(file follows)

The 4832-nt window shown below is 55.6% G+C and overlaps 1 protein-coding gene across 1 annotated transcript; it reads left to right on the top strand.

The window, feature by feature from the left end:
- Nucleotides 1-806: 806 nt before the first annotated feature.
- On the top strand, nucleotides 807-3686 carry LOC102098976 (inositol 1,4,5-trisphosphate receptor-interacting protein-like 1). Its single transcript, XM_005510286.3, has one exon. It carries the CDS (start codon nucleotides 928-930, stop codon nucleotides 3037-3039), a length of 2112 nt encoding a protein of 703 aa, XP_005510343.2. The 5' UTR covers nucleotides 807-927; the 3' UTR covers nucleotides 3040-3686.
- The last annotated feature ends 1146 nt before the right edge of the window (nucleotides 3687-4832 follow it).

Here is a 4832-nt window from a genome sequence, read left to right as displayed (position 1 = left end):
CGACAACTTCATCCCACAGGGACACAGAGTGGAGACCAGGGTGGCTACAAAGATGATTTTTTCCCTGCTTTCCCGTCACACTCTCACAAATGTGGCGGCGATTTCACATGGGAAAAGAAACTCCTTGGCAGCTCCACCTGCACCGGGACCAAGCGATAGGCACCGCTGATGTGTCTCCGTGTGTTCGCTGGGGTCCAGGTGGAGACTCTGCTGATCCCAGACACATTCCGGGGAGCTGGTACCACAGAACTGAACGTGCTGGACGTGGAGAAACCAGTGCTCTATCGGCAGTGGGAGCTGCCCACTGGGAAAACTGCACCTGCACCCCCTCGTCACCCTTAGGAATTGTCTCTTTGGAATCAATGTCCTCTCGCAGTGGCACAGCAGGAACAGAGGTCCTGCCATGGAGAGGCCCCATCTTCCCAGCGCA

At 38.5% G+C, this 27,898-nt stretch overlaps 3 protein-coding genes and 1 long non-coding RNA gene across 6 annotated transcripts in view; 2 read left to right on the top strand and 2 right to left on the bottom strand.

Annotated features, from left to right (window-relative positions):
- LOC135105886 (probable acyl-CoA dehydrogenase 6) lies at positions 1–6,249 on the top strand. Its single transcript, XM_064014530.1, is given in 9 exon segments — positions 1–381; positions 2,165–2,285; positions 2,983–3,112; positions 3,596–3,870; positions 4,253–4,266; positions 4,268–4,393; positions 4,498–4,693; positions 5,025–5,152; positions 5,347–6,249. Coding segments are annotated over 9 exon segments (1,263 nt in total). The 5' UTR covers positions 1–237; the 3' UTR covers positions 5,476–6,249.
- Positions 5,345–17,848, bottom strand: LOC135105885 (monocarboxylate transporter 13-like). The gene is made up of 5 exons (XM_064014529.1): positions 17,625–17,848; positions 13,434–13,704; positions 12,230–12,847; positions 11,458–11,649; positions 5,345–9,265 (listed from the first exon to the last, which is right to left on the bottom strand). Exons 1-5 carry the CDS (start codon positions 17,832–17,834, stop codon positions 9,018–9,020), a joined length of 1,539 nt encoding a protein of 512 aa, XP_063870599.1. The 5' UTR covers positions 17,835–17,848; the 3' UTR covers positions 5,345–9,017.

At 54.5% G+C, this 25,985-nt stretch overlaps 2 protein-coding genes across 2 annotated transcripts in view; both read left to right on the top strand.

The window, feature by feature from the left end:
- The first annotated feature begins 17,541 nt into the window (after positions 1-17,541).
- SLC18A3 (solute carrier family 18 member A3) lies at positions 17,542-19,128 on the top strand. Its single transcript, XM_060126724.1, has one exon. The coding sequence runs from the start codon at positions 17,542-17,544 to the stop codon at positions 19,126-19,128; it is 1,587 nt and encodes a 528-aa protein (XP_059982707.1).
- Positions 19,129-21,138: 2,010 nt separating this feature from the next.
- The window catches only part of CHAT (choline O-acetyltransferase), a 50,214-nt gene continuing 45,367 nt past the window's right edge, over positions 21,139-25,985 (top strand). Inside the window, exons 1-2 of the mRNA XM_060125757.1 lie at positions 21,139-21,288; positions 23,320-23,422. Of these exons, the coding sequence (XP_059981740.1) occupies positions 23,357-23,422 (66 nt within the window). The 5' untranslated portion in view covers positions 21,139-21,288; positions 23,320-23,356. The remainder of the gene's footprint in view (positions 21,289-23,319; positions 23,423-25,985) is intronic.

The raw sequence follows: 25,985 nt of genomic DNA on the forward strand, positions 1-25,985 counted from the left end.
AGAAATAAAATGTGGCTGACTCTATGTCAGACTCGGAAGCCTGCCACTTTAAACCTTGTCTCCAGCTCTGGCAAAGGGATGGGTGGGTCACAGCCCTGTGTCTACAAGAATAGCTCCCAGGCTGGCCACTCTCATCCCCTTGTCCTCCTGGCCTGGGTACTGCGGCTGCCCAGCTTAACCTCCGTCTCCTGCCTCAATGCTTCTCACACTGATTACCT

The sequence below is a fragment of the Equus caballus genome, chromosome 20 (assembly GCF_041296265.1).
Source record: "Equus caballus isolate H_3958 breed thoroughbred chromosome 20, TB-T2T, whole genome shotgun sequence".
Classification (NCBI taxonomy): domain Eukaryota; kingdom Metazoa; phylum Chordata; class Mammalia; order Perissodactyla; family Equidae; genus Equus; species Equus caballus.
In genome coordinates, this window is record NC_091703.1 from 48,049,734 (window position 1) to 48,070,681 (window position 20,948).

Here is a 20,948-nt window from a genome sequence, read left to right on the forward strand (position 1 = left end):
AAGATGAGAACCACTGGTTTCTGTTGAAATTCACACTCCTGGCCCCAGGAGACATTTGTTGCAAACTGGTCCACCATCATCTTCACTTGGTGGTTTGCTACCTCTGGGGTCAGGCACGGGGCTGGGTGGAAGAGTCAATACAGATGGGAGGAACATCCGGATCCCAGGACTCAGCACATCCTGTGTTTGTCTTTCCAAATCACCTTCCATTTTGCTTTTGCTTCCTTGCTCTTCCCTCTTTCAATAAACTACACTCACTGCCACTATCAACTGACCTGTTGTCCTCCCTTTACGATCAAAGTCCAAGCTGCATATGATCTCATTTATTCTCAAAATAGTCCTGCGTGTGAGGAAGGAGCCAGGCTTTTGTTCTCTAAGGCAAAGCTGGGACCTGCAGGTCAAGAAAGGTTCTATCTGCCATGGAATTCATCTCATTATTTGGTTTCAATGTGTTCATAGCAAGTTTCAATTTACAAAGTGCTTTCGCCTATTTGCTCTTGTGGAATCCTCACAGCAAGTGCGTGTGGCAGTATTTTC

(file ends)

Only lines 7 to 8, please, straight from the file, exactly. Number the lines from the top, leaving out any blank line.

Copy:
CGACAACTTCATCCCACAGGGACACAGAGTGGAGACCAGGGTGGCTACAAAGATGATTTTTTCCCTGCTTTCCCGTCACACTCTCACAAATGTGGCGGCGATTTCACATGGGAAAAGAAACTCCTTGGCAGCTCCACCTGCACCGGGACCAAGCGATAGGCACCGCTGATGTGTCTCCGTGTGTTCGCTGGGGTCCAGGTGGAGACTCTGCTGATCCCAGACACATTCCGGGGAGCTGGTACCACAGAACTGAACGTGCTGGACGTGGAGAAACCAGTGCTCTATCGGCAGTGGGAGCTGCCCACTGGGAAAACTGCACCTGCACCCCCTCGTCACCCTTAGGAATTGTCTCTTTGGAATCAATGTCCTCTCGCAGTGGCACAGCAGGAACAGAGGTCCTGCCATGGAGAGGCCCCATCTTCCCAGCGCA

At 38.5% G+C, this 27,898-nt stretch overlaps 3 protein-coding genes and 1 long non-coding RNA gene across 6 annotated transcripts in view; 2 read left to right on the top strand and 2 right to left on the bottom strand.